When the government let Lehman fail, we assumed it was because Paulson & Co. wanted to break the Bear Stearns precedent, and they calculated they could get away with it.
The difficulties at Lehman and AIG raised different issues. Like the GSEs, both companies were large, complex, and deeply embedded in our financial system. In both cases, the Treasury and the Federal Reserve sought private-sector solutions, but none was forthcoming. A public-sector solution for Lehman proved infeasible, as the firm could not post sufficient collateral to provide reasonable assurance that a loan from the Federal Reserve would be repaid, and the Treasury did not have the authority to absorb billions of dollars of expected losses to facilitate Lehman’s acquisition by another firm.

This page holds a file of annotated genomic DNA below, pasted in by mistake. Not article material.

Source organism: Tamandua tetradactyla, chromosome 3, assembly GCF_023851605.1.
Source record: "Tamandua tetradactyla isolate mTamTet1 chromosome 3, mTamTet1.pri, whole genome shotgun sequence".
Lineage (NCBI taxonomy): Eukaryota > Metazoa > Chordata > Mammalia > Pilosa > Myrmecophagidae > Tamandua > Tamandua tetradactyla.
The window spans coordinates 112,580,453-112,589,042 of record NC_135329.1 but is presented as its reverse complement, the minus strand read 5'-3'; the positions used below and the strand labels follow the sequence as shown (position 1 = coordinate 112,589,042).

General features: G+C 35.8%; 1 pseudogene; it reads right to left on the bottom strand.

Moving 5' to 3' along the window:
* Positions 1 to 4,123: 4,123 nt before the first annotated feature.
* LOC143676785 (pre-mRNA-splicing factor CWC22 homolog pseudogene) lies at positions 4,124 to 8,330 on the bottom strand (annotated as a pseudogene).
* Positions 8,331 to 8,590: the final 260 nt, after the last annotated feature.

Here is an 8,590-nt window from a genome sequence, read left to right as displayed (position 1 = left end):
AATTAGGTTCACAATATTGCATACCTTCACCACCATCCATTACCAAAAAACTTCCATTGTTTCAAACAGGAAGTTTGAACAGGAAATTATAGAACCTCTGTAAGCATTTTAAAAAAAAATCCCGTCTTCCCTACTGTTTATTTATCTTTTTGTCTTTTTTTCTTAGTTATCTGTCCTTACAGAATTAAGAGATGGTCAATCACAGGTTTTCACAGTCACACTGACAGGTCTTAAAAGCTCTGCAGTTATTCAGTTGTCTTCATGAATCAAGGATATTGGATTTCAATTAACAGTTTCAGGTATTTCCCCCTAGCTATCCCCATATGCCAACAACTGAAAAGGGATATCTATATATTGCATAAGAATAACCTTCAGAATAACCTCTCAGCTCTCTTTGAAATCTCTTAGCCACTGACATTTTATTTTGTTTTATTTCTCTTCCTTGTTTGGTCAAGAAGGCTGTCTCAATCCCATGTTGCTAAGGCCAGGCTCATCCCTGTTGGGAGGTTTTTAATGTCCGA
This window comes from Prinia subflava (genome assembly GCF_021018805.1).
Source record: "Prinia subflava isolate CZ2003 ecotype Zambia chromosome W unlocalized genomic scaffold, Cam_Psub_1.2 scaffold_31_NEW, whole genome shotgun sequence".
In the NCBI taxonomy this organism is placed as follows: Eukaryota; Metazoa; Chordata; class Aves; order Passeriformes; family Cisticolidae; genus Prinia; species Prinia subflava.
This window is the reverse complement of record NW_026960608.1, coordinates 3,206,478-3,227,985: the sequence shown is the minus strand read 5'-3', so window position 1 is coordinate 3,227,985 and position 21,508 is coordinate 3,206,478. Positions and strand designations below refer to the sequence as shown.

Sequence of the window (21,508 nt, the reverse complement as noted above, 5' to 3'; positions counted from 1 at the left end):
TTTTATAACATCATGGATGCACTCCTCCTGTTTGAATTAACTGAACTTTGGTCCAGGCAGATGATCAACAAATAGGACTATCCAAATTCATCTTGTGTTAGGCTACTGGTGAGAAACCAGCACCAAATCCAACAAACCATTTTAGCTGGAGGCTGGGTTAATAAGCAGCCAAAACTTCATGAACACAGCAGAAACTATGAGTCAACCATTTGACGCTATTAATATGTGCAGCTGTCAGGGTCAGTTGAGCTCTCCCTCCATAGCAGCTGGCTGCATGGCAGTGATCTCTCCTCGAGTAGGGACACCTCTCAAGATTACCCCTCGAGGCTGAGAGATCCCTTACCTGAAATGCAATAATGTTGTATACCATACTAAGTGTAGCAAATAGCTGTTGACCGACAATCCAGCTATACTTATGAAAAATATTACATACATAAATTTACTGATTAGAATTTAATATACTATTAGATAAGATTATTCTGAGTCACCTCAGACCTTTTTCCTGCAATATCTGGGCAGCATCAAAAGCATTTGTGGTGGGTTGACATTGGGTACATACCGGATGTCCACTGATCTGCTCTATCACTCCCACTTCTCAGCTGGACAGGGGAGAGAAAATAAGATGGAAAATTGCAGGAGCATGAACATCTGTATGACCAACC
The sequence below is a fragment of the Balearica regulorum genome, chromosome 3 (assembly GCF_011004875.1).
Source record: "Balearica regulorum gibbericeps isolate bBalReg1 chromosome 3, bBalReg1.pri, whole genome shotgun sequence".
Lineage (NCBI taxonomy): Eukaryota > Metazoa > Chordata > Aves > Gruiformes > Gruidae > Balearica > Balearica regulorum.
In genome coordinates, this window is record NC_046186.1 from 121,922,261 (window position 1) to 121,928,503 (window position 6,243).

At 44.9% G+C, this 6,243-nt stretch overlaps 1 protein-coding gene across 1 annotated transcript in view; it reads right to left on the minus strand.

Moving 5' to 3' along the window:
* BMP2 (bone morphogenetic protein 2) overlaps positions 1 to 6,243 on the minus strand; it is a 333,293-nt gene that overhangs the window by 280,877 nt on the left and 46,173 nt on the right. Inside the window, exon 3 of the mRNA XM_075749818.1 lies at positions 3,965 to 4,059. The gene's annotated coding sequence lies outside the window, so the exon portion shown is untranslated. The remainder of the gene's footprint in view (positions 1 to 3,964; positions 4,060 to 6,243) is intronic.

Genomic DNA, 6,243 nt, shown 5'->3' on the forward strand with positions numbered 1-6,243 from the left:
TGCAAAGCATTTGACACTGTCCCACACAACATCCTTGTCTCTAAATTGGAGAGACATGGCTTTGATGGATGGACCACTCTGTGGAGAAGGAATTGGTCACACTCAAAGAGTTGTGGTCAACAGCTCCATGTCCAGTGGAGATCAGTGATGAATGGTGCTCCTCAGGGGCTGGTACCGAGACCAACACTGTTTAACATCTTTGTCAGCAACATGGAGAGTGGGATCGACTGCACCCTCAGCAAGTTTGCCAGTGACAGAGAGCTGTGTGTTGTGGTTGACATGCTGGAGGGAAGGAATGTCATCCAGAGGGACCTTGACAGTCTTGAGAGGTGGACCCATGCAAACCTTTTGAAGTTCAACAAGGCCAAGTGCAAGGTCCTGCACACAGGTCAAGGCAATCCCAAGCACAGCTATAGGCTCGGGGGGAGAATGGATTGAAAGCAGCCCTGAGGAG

Salmon’s view: Bernanke is a disingenuous revisionist, and that there’s no reason a Bear Stearns-like arrangement wouldn’t have worked with Lehman.
But we’re curious: Is it that important that the taxpayer be “made whole”? Is that really that important? We’ve already argued that the whole notion of making the taxpayer whole is dangerous nonsense. The taxpayers aren’t going to get a dividend, and historically, there’s no connection between tax rates and government expenditures — so it’s not as though an influx in revenue from these “investments” will lead to lower taxes.
What, again, is the purpose of all this government intervention? It’s to prevent a systemic collapse of our financial system. Assuming the government can manage this task — and that’s very much in question (see: today) — it’s dangerous to hamstring the government by this “make the taxpayer whole” requirement.
Seriously, if the alternative really is a life-time of stir-fried cardboard for dinner, don’t get bent out of shape over paying us back.